Happy Hour Consequences Not Worth It, Guv Says

A measure that would allow cities and towns to revive happy hour within their borders would “most likely” receive Gov. Charlie Baker’s veto if it reached his desk, the governor said Monday, imperiling the fate of a controversial idea that remains tied up in legislative negotiations.

Supporters of moving away from the 38-year-old statewide ban on discounted drink promotions argue that the availability of on-demand rides through platforms like Uber and Lyft ease some drunken driving concerns, but Baker said he continues to believe happy hour is not “a good idea.”

“The simple truth of the matter is people got overserved a lot in the old days, and I believe people will continue to get overserved,” Baker said during an appearance on GBH’s “Boston Public Radio.” “There are consequences associated with that, and the consequences in many cases I don’t think justify or are worth the benefit that’s associated with, you know, 25-cent drinks.”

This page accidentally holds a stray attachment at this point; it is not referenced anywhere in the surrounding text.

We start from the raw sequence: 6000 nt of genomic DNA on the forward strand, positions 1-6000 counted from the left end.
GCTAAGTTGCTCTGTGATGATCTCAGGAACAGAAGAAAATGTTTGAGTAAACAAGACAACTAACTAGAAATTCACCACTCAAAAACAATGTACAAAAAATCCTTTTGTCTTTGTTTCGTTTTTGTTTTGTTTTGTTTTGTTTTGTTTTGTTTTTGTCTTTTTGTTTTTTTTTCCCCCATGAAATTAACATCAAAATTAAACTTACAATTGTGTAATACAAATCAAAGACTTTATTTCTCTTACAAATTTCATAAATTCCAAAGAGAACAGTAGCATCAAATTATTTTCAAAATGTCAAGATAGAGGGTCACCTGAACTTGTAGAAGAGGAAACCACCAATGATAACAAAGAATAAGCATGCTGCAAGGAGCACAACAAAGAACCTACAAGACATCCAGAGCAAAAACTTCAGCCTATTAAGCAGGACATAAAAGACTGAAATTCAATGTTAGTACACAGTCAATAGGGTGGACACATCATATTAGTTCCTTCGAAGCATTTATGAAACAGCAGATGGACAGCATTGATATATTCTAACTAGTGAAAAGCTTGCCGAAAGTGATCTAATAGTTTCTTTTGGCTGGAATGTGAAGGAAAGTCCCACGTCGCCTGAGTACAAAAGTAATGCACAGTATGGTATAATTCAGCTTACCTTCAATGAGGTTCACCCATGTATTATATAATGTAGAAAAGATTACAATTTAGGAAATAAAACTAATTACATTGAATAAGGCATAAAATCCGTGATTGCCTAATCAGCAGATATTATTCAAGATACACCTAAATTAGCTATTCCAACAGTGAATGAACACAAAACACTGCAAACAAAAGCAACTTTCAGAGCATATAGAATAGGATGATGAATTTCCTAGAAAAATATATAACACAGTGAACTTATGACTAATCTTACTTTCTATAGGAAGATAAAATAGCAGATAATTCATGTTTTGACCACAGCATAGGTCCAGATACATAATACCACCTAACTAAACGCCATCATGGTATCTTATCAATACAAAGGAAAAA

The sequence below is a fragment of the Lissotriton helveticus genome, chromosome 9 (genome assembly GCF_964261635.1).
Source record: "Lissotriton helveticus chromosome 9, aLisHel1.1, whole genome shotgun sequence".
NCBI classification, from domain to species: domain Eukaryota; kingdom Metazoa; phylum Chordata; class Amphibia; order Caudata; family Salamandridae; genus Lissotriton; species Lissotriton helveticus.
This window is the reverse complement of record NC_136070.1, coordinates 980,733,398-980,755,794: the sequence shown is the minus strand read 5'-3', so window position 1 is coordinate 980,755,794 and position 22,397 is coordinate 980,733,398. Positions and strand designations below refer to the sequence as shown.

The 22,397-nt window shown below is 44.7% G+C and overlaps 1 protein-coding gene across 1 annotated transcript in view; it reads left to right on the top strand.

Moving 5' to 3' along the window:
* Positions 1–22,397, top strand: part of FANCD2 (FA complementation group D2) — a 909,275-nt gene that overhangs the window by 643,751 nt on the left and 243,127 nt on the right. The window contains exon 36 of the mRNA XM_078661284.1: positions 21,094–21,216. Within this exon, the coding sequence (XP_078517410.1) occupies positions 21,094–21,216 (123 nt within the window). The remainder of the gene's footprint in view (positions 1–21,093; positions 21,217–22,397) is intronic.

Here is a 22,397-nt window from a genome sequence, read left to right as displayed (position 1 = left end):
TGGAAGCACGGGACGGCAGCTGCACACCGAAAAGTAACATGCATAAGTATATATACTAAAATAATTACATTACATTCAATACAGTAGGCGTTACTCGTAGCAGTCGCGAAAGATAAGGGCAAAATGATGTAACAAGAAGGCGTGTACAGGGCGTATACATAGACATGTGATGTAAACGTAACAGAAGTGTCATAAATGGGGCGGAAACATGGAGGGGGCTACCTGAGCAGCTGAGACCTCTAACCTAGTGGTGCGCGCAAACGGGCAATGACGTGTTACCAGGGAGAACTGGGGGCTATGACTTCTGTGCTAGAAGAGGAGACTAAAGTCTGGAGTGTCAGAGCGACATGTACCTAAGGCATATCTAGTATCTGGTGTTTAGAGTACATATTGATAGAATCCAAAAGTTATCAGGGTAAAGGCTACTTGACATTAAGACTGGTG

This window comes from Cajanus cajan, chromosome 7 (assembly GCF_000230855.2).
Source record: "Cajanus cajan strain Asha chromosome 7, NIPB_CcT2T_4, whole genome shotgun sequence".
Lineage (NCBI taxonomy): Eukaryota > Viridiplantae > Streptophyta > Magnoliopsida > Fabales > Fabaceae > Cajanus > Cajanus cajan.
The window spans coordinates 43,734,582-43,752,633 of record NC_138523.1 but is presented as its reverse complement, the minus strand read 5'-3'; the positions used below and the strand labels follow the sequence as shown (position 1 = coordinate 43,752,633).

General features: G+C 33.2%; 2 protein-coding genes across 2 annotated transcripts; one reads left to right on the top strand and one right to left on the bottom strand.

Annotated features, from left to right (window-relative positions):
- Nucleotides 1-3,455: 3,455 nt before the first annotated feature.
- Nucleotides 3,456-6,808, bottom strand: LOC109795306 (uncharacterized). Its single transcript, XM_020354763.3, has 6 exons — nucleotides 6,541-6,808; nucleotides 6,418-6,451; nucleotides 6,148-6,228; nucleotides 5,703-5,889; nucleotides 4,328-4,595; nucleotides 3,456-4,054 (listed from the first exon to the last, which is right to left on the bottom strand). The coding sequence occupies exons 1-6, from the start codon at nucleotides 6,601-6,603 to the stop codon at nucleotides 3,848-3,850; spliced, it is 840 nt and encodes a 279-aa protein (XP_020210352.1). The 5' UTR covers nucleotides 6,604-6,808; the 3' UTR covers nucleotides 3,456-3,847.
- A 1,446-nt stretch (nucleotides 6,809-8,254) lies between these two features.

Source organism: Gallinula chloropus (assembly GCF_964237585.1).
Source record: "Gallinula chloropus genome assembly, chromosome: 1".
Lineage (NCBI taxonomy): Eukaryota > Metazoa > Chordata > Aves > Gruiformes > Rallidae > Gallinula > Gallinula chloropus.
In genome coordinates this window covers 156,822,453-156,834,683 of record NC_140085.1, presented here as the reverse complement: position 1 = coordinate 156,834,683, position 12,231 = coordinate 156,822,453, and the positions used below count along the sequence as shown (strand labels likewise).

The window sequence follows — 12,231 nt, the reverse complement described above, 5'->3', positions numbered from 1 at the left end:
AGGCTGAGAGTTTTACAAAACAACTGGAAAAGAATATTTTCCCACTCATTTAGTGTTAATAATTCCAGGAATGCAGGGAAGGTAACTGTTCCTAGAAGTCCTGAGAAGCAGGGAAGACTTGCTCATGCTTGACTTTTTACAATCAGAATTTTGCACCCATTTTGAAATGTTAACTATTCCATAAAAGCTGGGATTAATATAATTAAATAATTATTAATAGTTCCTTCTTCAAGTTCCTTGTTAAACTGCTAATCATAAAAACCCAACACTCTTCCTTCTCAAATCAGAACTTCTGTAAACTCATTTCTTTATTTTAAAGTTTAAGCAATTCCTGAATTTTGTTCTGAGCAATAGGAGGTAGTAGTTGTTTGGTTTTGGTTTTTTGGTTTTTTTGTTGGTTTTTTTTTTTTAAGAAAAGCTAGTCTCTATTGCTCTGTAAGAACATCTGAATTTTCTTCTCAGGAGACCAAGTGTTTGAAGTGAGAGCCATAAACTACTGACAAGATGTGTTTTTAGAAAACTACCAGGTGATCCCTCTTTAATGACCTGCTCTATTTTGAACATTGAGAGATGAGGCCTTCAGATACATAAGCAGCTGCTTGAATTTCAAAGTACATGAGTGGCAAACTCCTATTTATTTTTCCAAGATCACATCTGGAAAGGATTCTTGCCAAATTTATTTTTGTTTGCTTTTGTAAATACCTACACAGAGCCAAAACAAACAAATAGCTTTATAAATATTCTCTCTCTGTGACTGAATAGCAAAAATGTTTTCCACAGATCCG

Massachusetts prohibited happy hour promotions in 1984 after a string of deadly drunk-driving accidents. The idea remains controversial among some groups, including the Massachusetts Restaurant Association, which urged lawmakers not to make any tweaks to the current system.

In July, the Senate tacked language onto its economic development bill that would allow cities and towns to opt in to offering discounted drink specials at restaurants, bars and other establishments.

Even if the House agrees to the measure and it features in a final version of the bill, it’s poised to run into the buzzsaw of Baker’s opposition during a string of informal-only sessions when the Democratic supermajorities cannot take the roll call votes they would need to override his veto.

Asked Monday if he would veto a local option happy hour, Baker replied, “Most likely.”

“Maybe this is just me being an old fuddy-duddy, but I think most places do just fine based on the current rules as they are,” Baker said. 

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